- Growth of Average Business Revenues: Double Weight (~4.76 Points)
- Five-Year Business Survival Rate: Full Weight (~2.38 Points)
- Industry Variety: Full Weight (~2.38 Points)
- Industry-Cluster Strength: Full Weight (~2.38 Points)
Note: This metric is based on data from the U.S. Cluster Mapping Project. “Industry-Cluster Strength” refers to the level of high employment specialization of a cluster, which is defined by the U.S. Cluster Mapping Project as a “regional concentration of related industries in a particular location.”
- Entrepreneurship Index: Double Weight (~4.76 Points)
- Share of Fast-Growing Firms: Full Weight (~2.38 Points)
Note: This metric measures the number of firms in each state that are included on the “Technology Fast 500” list (Deloitte report) as a share of total firms in each state.
- “Digital States” Survey Grade: Full Weight (~2.38 Points)
- Job Growth (2021 vs. 2017): Full Weight (~2.38 Points)
- GDP Growth (2020 vs. 2019): Full Weight (~2.38 Points)
- COVID-19 Positive Tests in the Past Week per Capita: Double Weight (~4.76 Points)
- COVID-19 Death Rate in the Past Week per Capita: Double Weight (~4.76 Points)
Access to Resources – Total Points: 25
- Financing Accessibility: Full Weight (~3.57 Points)
Note: This metric was calculated as follows: Total Annual Value of Small-Business Loans / Total Number of Small Businesses
- Venture Investment Amount per Capita: Full Weight (~3.57 Points)
- Human-Capital Availability: Double Weight (~7.14 Points)
Note: This metric was calculated as follows: Number of Job Openings per Number of Civilians in Labor Force – Unemployment Rate.
- Higher-Education Assets: Full Weight (~3.57 Points)
Note: This is based on WalletHub’s “Best Universities Ranking” report.
- Share of College-Educated Population: Full Weight (~3.57 Points)
Note: This metric measures the share of the population aged 25 and older with a bachelor’s degree or higher.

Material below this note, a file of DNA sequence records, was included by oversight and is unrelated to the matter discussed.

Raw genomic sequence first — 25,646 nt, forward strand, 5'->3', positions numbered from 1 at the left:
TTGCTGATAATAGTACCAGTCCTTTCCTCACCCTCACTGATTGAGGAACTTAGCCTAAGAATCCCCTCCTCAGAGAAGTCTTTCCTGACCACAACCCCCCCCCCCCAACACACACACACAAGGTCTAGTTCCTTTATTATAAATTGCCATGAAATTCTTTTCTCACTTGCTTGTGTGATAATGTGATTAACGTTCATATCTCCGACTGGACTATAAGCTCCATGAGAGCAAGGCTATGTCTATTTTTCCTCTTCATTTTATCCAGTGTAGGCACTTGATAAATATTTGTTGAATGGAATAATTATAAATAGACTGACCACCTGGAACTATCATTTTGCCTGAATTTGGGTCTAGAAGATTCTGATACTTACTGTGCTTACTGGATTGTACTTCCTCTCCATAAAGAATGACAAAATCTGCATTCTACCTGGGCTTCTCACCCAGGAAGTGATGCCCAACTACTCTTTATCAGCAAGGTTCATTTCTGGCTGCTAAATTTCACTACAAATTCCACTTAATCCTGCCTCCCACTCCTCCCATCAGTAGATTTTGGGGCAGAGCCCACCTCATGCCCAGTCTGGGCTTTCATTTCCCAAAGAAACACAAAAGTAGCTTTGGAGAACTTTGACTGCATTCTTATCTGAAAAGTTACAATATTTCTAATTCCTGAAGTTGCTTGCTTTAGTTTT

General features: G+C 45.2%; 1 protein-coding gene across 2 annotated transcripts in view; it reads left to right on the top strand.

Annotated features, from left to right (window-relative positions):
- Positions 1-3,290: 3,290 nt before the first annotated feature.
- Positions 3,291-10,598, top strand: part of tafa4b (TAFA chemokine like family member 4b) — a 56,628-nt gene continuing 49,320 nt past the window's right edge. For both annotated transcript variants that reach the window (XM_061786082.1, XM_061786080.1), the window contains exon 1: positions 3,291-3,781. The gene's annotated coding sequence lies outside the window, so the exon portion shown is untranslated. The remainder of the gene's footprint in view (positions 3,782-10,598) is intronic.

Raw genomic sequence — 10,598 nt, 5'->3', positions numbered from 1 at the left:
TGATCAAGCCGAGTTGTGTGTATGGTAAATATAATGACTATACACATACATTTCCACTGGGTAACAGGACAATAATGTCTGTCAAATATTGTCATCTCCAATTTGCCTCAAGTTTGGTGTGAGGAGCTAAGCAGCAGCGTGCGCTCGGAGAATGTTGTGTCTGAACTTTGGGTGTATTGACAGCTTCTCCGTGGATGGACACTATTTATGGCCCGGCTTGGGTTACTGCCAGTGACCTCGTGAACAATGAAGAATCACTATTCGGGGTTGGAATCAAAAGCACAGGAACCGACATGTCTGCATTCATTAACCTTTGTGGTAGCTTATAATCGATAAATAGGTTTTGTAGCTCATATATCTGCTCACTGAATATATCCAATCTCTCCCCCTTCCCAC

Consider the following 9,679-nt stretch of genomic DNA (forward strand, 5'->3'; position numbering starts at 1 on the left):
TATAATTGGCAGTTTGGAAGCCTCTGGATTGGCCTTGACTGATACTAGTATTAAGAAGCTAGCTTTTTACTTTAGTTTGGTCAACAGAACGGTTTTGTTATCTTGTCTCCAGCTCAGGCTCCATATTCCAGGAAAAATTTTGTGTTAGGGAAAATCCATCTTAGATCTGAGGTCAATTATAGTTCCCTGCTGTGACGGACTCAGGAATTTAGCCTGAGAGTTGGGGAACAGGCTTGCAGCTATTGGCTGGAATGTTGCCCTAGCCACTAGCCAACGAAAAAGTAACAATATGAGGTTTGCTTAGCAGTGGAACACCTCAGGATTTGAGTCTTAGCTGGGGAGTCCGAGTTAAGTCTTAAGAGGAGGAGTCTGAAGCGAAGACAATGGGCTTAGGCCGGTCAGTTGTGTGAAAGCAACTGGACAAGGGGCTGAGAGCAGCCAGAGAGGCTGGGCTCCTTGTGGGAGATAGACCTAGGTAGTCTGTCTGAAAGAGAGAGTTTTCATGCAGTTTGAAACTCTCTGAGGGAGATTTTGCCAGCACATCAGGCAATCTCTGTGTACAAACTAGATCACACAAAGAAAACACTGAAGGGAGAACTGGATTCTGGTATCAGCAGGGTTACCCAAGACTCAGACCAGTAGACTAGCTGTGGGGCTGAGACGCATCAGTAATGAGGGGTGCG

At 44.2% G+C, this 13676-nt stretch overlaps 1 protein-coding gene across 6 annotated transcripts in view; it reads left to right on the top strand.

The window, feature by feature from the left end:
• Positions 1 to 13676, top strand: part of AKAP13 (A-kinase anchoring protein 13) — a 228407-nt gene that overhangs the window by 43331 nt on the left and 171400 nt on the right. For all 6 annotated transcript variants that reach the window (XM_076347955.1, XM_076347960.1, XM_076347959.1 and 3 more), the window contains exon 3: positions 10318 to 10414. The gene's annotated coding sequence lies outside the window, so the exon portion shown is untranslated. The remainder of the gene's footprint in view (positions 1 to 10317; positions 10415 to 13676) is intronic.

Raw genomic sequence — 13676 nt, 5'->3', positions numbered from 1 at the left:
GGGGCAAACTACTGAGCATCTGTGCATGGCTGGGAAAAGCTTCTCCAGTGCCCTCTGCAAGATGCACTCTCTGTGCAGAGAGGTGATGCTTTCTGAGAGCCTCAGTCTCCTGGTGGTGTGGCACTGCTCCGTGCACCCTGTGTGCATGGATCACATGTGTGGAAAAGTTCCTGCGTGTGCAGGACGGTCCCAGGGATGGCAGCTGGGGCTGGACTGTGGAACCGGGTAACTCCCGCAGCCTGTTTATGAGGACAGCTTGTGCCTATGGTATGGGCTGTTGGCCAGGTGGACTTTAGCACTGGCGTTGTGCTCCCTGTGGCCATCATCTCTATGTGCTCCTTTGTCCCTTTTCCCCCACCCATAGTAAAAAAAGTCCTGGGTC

- Working-Age Population Growth: Full Weight (~3.57 Points)
Note: “Working-Age Population” includes individuals aged 16 to 64.
Business Costs – Total Points: 25
- Office-Space Affordability: Double Weight (~5.56 Points)
Note: This metric measures the per-square-foot cost of commercial office space.
- Labor Costs: Double Weight (~5.56 Points)
Note: This metric measures the median annual income of the state.
- Average Annual Single Insurance Premium per Enrolled Employee: Full Weight (~2.78 Points)
Note: This metric refers to employer-based health insurance.
- Corporate Taxes: Full Weight (~2.78 Points)
- Total Effective State & Local Tax Rates on Mature Corporate Headquarters: Full Weight (~2.78 Points)
- Total Spending on Incentives as Share of GDP: Full Weight (~2.78 Points)
- Cost of Living: Full Weight (~2.78 Points)
Sources: Data used to create this ranking were collected from the U.S. Census Bureau, Bureau of Labor Statistics, Ewing Marion Kauffman Foundation, Center for Digital Government, National Venture Capital Association, Indeed.com, Tax Foundation, U.S. Cluster Mapping Project, Deloitte, The New York Times, Gallup, U.S. Bureau of Economic Analysis, Council for Community and Economic Research, LoopNet, Federal Deposit Insurance Corporation, Kaiser Family Foundation, Centers for Disease Control and Prevention and WalletHub research.